• Ileal conduit (urostomy): A small piece of intestine drains the urine into a bag on the abdomen.
  • Right colon pouch (Indiana pouch): A piece of large intestine is used to create an internal urine reservoir that is drained by passing a catheter into the body every 3-4 hours.
  • Neobladder (Studer bladder): A piece of small intestine is used to create an internal urine reservoir that is hooked into your urethra. This allows you to urinate normally.

Systemic Chemotherapy

Given before surgery and radiation if your bladder cancer has spread to the bladder muscle. Chemotherapy before surgery helps increase survival rates.

Radiation Therapy

High-energy rays kill tumor cells. External radiation administered by a machine outside the body is most often used to treat bladder cancer. Radiation may be used as the main treatment for people who want to avoid bladder removal.

Our Locations
Duke Health offers locations throughout the Triangle. Find one near you.

Tests

Finding bladder cancer early and getting an accurate diagnosis is key to your health and outcomes.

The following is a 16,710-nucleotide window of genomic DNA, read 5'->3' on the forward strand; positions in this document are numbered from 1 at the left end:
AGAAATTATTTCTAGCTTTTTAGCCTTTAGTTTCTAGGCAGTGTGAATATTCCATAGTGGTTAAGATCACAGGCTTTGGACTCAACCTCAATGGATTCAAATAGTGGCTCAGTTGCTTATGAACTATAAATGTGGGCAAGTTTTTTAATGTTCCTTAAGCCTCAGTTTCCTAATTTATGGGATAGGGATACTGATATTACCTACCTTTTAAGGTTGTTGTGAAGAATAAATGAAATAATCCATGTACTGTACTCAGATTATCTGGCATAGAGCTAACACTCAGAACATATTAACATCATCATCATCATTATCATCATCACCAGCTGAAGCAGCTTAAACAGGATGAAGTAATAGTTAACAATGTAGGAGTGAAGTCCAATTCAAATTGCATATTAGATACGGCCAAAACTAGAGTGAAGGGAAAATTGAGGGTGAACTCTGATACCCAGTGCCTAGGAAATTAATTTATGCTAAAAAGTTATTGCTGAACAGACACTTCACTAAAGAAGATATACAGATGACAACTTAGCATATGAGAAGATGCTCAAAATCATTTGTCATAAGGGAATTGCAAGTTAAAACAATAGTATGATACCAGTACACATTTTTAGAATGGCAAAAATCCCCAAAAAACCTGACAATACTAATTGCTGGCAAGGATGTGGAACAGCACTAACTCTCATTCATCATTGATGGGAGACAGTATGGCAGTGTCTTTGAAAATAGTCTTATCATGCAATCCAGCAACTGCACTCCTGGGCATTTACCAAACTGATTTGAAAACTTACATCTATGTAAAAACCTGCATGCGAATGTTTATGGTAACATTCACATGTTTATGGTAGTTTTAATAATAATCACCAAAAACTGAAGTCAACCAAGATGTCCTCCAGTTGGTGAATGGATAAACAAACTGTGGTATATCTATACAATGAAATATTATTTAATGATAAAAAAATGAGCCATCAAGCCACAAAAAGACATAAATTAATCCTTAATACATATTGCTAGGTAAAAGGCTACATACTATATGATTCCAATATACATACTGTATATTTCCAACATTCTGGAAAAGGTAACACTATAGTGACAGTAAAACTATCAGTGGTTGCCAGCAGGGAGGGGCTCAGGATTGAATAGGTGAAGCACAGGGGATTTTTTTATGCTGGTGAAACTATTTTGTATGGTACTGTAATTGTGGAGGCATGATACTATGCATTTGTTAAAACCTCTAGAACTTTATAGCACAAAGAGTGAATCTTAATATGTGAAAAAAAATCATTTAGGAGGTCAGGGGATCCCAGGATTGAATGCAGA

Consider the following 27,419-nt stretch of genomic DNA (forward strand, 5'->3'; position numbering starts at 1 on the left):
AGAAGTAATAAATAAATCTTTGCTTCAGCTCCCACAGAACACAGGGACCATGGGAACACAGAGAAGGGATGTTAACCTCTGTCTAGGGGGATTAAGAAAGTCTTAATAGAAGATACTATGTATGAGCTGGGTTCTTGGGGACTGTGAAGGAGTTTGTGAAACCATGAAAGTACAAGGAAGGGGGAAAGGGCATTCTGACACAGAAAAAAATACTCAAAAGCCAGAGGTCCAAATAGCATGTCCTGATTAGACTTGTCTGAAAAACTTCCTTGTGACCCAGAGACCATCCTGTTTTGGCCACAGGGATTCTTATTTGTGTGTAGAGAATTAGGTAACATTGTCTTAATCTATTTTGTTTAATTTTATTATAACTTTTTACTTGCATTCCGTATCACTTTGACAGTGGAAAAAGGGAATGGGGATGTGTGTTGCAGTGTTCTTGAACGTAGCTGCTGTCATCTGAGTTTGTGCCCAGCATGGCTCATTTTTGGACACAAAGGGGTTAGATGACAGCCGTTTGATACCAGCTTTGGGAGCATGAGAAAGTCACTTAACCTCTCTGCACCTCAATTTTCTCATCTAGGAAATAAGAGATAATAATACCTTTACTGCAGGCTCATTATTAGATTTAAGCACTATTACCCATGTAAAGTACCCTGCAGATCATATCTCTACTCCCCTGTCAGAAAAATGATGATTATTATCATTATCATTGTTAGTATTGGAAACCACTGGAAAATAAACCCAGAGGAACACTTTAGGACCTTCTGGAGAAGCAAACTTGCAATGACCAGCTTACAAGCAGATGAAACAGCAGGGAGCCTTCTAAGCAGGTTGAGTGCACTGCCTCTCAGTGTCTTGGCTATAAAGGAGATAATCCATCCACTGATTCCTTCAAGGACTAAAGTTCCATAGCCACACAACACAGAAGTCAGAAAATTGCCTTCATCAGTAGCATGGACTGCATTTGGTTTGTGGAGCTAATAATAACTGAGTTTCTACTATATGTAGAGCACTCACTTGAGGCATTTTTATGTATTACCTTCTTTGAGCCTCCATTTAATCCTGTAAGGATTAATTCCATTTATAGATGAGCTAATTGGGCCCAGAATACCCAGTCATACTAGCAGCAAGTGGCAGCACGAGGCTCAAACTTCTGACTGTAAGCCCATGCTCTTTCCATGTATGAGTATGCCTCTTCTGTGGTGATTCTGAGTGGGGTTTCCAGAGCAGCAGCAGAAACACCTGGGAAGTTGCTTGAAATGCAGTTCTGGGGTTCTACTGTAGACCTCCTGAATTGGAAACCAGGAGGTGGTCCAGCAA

Urine Cytology

Urine is analyzed under a microscope to check for cancer cells.

Cytoscopy

A narrow tube called a cytoscope is inserted into your bladder to let your doctor look carefully into your bladder and urethra, the tube through which urine exits the body. Your doctor may take a tissue sample at this time.

Advanced Imaging

Creates images of the structures in your urinary tract. Imaging may include specialized X-ray imaging (a pyelogram that uses dye to highlight bladder features) and CT scans of your urinary tract and nearby tissue. If you have confirmed bladder cancer, cancer-staging tests may include CT, MRI, bone scans and chest X-rays.

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The Best Care for Bladder Cancer

A Nationally Ranked Program
We are a National Cancer Institute-designated Comprehensive Cancer Center. We are also part of the National Comprehensive Cancer Network (NCCN), an alliance of the nation’s leading cancer centers dedicated to improving care for our patients.

Expert, Personalized Care